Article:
Chief minister Digvijay Singh's letter ( Down To Earth, Vol 10; No 23; April 30, 2002 ) was interesting. There was a half-page announcement, which appeared in The Times of India, June 15, 2000 -- Concerned About Forest? Contribute towards Forest Policy -- soliciting suggestions on the state forest policy. The idea was to make it sensitive to the livelihood of the poor, so they could benefit from the forest while preserving it. All suggestions in this regard were to be sent to Anil Oberoi, conservator of forests (policy analysis unit), Madhya Pradesh.

On July 4, 2000, I sent a letter to Anil Oberoi. Subsequently, I also sent a copy to R Gopalakrishnan, secretary to the chief minister, Government of Madhya Pradesh. I am sorry to say that I have not received, till date, even an acknowledgement from them.

Perhaps you have read Arundhati Roy's reply to Digvijay Singh, in which she refutes his statement and describes what is actually happening on the ground in the Narmada Valley. Her letter says, "You say it is not government policy to buy land and allot it to the adivasi people. But this is not true. Under Section 3.2 (a) and (b) in the Madhya Pradesh Rehabilitation Policy for the Narmada Valley, it is 'exactly' what the government is supposed to do. Your letter suggests that the government has dealt fairly and generously with the people who are to be displaced. This is not the case. I have travelled to the Maan villages. I have spoken to people. I was told about the outrageous manner in which cash compensation was distributed. It is illegal, even according to your own policy, to distribute cash compensation like this. It is simply not true that people were given the choice between land for land and cash. Most people said they were made to feel that they could take cash or nothing at all. Many said that they took cash because they were threatened with legal action and forcedeviction."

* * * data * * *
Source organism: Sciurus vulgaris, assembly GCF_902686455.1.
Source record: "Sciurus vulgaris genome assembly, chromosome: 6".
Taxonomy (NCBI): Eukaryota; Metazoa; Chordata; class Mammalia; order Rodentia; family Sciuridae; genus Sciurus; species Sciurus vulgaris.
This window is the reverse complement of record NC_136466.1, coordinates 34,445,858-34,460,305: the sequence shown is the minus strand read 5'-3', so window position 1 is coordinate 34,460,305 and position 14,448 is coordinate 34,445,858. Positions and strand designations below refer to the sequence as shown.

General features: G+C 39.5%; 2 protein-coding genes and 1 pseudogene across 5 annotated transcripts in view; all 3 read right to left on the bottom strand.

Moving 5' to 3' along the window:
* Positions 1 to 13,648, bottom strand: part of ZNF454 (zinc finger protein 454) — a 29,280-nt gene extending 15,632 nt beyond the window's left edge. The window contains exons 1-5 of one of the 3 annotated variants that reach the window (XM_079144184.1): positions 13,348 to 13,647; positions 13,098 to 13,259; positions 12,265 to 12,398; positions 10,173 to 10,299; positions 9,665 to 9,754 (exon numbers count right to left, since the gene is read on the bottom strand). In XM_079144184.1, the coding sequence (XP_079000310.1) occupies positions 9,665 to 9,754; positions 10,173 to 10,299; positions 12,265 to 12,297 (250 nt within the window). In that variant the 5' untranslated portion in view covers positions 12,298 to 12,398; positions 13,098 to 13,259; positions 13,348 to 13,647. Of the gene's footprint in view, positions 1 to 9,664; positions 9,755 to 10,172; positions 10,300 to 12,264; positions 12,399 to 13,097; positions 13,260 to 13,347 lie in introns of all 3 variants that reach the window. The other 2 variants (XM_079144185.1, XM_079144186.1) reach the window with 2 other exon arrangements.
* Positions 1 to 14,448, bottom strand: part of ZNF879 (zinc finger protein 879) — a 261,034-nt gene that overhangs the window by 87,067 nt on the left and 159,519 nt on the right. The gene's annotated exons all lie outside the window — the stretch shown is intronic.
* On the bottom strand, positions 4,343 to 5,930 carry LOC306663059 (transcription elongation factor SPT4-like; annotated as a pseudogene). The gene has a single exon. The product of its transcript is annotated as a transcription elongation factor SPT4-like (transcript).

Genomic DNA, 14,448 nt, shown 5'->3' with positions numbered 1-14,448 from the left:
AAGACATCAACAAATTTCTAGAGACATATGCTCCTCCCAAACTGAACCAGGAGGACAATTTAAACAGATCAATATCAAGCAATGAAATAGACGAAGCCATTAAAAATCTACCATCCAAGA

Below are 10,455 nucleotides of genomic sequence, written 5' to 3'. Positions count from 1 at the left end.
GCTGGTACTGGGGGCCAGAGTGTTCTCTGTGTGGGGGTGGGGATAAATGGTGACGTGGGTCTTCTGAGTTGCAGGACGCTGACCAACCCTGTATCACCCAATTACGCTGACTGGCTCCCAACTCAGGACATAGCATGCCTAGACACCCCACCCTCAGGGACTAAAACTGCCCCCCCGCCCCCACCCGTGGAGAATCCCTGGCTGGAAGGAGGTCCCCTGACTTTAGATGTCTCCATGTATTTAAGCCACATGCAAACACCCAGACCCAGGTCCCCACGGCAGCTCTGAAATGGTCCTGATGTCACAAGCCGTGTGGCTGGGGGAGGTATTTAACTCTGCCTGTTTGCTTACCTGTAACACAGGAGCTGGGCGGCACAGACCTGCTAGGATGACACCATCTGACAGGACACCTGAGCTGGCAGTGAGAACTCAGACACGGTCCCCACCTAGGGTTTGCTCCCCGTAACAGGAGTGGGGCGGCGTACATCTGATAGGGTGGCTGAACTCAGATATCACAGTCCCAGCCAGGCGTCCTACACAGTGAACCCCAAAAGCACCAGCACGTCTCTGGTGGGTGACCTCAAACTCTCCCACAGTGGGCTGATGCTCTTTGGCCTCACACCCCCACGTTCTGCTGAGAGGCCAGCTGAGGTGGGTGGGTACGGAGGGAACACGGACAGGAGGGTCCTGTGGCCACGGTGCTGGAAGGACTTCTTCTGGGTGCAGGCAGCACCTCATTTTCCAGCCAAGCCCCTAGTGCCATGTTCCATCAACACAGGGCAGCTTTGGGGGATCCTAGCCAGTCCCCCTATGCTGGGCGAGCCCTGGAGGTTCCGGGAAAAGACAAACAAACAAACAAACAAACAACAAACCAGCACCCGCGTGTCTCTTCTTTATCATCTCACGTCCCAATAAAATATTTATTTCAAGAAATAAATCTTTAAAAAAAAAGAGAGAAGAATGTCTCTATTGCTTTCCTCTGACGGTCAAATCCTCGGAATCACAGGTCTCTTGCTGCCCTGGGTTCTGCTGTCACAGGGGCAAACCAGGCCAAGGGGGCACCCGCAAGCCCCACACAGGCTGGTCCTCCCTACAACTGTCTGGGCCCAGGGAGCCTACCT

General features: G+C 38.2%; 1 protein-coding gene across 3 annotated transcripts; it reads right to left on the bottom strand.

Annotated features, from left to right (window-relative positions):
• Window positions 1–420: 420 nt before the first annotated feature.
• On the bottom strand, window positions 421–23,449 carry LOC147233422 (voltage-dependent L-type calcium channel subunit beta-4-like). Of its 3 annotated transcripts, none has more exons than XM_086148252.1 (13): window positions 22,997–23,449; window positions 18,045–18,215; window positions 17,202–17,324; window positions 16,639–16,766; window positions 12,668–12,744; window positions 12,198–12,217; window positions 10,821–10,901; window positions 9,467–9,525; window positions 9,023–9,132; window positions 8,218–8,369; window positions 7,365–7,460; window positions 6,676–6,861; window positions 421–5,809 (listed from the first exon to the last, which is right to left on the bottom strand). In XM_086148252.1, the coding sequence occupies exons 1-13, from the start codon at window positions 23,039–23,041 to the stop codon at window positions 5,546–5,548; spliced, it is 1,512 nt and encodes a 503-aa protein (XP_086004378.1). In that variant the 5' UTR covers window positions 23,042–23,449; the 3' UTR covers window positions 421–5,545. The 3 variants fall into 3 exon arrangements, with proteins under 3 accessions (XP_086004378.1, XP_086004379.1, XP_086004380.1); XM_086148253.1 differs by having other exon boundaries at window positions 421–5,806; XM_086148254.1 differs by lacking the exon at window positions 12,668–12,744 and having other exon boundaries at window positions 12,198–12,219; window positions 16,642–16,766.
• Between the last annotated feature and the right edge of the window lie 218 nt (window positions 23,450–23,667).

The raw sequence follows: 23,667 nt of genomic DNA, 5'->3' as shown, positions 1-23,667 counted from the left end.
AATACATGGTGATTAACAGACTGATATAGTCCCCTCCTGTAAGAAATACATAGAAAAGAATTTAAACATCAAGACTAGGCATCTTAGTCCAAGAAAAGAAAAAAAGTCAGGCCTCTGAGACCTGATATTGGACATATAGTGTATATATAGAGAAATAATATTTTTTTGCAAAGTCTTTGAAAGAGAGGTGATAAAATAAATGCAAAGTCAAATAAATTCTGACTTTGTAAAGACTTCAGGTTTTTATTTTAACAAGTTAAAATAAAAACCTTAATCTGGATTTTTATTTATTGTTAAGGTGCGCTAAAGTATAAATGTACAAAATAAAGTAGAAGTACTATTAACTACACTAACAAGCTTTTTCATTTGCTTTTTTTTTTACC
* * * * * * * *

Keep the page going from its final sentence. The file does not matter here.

G SHANKAR RANGANATHAN
gs.ranganathan@ho.ionxchng.co.in...

Eco tourism

I feel that eco-tourism and related responsible/balanced/sustainable development is the need of the hour and thus if you could inform us more about such successful projects running in India like the Ananda in the Himalayas as well as abroad like Canyon ranch, USA or some of those in Bali, Indonesia. Also if somebody wants to start such a similar project, what would be the funding availability as well as information on instances of projects in India that have successfully availed such funding and contact details so that new ventures could come up and ultimately conserve the environment of the country as well as bring in tourism dollars that are shared between the local society and private initiative....

subscription

why is it that online subscription rates are more than print subscription rates? I would expect that you would save on print & postage, also manpower in terms of taking care of the postage department....

Regarding website

Sir, I would like to say that this is a very good effort at making the magazine popular. I feel that people should be more aware of such magazines. Environment is an important issue and impacts all our lives. I am my self a programmer(web too) and if u'll need any help in developing thios website further..i would be glad to help..(i know u must be having big companies doing this for u but this was the least i felt i could do to help the cause of environment in my own way....) Keep Up the good work and lets all save our environment Luck' Radhika.......

Eco tourism